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5. Technographics and “Demographics” > 5.1. Hacks 68–80: Introduction

Hacks 68–80: Introduction

There was a time when most web data analysis was done simply to understand the technographics of web site visitors: which browsers and operating systems they used, how much bandwidth they were consuming, which loadbalanced servers pages were being served from—really pretty boring stuff. Fortunately the fields of web measurement and web data analysis have progressed sufficiently that we’re now able to ask truly interesting questions of the data in an effort to continuously refine the user experience online. Still, one should not forget one’s roots, and so, inevitably, there are still a handful of good reasons to turn to technographic data from time to time.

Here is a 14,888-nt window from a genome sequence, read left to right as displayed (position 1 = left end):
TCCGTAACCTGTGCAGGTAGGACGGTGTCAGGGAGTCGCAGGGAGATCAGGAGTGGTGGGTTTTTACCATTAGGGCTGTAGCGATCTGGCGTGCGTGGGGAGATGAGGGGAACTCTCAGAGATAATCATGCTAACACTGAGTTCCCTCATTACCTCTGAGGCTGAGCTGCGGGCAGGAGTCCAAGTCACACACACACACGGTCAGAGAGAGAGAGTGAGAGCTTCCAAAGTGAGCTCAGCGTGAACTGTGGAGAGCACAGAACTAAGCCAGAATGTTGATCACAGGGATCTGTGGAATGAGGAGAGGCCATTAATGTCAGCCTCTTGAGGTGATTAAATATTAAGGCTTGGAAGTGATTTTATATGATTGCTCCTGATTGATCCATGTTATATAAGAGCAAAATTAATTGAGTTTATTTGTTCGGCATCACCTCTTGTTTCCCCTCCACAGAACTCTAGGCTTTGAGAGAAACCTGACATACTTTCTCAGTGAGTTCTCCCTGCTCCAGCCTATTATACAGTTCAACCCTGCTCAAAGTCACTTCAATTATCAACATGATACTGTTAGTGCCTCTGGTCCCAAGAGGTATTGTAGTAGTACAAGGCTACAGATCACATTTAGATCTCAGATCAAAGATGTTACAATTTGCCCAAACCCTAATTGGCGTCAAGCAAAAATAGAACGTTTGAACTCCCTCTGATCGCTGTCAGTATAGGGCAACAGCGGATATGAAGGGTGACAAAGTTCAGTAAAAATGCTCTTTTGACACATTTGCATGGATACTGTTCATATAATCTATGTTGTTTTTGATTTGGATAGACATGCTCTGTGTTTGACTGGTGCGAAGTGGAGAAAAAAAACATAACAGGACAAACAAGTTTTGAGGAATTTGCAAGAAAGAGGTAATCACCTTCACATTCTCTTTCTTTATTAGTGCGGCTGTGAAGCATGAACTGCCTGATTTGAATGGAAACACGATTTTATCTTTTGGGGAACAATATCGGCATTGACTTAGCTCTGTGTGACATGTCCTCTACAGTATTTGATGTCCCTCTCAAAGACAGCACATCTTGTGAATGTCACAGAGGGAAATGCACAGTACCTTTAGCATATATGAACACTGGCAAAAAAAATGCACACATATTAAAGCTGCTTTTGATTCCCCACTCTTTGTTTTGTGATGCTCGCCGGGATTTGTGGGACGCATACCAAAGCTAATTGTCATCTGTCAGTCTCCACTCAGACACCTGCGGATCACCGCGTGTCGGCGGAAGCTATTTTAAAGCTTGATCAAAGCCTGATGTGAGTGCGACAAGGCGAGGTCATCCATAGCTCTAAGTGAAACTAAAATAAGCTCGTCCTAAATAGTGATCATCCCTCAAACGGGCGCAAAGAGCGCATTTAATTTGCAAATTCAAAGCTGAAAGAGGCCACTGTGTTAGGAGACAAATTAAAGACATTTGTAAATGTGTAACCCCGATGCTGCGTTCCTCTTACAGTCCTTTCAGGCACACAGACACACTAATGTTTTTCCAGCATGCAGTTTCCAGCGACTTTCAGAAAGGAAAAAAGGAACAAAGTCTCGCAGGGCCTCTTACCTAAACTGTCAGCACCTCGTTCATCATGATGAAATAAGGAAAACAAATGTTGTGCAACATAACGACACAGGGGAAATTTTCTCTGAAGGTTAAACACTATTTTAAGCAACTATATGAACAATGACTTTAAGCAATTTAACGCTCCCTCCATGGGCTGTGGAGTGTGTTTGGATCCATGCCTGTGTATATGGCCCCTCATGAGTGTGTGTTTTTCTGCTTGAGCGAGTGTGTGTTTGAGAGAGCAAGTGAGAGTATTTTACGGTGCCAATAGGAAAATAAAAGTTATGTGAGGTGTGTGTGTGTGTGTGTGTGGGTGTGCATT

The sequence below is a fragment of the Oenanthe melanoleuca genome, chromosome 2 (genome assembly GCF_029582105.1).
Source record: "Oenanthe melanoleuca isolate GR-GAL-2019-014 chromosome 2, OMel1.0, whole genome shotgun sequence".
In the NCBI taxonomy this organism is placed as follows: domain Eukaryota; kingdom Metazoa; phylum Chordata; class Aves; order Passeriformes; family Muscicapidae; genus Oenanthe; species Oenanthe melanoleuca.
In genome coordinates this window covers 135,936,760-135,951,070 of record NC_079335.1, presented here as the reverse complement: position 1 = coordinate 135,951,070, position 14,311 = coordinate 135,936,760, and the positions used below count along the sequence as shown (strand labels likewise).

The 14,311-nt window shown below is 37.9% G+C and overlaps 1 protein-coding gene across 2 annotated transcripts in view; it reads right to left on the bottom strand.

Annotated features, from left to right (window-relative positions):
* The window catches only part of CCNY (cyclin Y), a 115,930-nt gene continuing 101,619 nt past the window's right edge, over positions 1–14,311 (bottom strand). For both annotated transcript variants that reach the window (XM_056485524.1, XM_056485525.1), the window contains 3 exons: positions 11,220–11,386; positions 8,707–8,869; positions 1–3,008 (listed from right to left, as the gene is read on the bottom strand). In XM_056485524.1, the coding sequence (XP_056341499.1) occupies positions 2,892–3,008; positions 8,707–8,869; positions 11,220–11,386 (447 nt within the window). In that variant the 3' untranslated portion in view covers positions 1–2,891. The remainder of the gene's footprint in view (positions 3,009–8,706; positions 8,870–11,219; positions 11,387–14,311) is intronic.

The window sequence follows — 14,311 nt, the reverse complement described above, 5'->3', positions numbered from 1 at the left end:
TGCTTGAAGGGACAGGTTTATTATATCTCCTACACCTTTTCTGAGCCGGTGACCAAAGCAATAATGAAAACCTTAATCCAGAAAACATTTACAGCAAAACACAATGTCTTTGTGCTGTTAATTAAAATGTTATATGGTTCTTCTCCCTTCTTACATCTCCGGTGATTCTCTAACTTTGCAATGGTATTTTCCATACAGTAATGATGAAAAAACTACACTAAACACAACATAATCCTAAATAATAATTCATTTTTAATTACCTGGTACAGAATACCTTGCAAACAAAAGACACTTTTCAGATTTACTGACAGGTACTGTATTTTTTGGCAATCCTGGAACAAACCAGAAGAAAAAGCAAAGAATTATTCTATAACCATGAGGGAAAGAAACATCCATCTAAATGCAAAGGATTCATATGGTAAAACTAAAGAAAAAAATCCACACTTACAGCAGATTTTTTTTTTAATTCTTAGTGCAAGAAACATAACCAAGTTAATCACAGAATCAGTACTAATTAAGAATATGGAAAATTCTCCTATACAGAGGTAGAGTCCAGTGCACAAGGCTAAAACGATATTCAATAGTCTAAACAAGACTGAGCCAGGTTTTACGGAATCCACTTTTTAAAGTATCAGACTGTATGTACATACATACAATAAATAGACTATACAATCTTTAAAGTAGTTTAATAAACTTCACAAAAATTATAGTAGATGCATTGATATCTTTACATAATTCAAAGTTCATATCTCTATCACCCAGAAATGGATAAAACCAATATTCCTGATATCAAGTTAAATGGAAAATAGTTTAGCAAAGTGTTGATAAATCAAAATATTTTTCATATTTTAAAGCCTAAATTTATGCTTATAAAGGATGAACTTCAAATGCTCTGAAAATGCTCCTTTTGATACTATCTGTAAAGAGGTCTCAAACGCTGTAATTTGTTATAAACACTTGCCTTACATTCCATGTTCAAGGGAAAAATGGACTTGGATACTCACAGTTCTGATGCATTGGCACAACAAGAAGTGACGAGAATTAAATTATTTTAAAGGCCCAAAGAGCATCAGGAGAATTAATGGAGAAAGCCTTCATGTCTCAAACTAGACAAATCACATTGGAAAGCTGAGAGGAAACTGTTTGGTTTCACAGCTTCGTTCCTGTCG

Demographic data, on the other hand, is cutting edge—the idea that you can know not only what your visitors are looking at but who they are, where they live, etc. Many of the recent advances in web measurement have revolved around attempts to tie web and CRM (customer relationship management) data together to create a more “holistic” view of Internet visitors. In fact, there is an often abused notion that the combination of web and CRM data will help companies create a “360-degree view” of their customers, detailing everything about how they interact with your organization, enabling you to better serve and sell to them.


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